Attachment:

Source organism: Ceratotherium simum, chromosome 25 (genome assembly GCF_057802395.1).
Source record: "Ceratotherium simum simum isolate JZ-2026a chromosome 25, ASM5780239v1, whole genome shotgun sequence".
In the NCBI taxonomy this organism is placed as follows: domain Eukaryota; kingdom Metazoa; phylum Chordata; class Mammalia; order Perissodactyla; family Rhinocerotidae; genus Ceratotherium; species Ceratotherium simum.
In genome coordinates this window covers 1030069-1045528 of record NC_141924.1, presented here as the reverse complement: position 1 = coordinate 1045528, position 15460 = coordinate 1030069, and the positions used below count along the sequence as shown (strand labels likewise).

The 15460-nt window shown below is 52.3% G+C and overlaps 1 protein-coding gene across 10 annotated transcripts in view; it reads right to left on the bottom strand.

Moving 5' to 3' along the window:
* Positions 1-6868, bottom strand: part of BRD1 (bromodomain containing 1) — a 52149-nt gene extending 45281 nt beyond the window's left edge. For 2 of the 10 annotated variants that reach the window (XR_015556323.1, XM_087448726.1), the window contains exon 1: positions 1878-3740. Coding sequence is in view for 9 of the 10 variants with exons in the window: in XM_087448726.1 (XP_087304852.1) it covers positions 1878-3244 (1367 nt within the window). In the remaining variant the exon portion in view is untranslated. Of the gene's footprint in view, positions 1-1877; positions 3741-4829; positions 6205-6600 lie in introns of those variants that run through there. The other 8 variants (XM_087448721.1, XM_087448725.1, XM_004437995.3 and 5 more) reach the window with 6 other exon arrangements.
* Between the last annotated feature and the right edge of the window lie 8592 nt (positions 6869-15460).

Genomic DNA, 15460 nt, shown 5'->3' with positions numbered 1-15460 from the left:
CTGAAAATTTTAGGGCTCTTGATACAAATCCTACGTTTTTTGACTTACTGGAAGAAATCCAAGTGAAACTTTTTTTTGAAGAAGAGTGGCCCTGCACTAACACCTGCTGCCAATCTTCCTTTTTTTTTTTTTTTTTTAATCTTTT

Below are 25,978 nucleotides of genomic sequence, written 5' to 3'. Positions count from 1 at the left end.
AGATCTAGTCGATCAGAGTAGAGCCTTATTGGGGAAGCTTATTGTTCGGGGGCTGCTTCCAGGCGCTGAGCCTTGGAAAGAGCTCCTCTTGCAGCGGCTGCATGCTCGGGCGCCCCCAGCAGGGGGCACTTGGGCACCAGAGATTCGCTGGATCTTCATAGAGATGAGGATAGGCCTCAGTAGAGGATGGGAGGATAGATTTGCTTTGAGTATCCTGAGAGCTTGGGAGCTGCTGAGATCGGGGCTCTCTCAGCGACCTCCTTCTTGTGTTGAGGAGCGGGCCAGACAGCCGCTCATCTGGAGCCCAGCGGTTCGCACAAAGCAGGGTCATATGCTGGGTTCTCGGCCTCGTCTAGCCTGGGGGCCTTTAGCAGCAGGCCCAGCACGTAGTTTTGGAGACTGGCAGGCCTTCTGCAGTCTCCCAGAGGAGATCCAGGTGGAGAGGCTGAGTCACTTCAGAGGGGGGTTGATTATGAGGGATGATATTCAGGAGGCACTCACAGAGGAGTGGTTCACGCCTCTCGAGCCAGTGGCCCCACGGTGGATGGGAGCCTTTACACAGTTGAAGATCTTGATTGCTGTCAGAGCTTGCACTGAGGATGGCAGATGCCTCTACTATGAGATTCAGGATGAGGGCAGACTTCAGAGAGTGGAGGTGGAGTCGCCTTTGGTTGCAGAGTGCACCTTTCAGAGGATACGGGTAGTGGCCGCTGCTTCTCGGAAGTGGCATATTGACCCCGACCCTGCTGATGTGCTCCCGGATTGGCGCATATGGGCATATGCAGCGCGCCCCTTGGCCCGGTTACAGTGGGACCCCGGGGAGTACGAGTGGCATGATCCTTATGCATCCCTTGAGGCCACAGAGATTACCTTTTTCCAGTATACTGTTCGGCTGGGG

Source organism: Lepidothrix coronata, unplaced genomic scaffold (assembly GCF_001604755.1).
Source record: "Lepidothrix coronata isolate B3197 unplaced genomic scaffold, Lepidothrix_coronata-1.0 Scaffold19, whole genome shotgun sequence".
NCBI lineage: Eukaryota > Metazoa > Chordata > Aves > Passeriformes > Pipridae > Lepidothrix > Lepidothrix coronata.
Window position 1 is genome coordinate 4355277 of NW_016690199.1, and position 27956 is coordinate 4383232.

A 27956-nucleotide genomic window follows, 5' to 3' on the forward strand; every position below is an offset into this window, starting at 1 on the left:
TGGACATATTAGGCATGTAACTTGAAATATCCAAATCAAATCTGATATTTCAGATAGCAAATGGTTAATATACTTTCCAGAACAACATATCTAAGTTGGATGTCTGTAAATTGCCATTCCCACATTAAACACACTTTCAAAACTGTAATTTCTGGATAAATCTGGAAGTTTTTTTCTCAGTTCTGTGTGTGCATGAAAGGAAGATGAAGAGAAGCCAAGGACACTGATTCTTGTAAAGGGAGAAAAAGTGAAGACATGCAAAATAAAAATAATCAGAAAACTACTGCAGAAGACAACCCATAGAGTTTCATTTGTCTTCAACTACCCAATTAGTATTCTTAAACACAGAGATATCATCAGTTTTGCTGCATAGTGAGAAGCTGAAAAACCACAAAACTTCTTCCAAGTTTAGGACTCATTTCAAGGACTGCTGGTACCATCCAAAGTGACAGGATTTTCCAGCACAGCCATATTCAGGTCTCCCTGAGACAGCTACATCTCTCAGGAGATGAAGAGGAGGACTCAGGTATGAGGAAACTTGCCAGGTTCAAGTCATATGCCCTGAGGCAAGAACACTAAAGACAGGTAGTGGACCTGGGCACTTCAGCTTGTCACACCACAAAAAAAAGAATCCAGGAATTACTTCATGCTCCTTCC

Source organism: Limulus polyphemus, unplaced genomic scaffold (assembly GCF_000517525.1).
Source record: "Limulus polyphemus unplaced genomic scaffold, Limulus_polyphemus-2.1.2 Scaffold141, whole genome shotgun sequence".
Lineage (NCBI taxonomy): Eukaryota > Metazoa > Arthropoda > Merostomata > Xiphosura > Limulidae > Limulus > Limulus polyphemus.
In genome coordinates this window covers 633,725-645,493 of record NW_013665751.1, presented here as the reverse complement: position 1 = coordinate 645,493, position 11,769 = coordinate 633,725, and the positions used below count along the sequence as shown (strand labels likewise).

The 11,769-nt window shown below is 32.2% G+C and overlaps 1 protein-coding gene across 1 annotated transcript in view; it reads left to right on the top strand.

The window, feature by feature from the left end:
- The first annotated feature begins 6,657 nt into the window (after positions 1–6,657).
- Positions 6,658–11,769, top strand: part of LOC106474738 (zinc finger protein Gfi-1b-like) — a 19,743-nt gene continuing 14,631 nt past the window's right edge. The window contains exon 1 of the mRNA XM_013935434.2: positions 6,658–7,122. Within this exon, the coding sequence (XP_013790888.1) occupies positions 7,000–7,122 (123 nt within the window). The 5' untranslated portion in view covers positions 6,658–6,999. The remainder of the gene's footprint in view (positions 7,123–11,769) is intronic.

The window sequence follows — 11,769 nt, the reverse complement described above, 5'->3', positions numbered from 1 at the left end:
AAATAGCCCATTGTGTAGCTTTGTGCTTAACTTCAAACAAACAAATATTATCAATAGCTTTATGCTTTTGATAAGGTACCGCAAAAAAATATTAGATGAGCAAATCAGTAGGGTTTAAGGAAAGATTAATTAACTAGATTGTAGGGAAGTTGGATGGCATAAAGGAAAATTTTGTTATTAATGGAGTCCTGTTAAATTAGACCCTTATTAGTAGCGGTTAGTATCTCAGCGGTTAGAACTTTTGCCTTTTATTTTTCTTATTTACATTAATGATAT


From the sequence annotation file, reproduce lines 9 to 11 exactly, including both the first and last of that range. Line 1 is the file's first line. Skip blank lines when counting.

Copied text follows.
Genomic DNA, 15460 nt, shown 5'->3' with positions numbered 1-15460 from the left:
CTGAAAATTTTAGGGCTCTTGATACAAATCCTACGTTTTTTGACTTACTGGAAGAAATCCAAGTGAAACTTTTTTTTGAAGAAGAGTGGCCCTGCACTAACACCTGCTGCCAATCTTCCTTTTTTTTTTTTTTTTTTAATCTTTT

Below are 25,978 nucleotides of genomic sequence, written 5' to 3'. Positions count from 1 at the left end.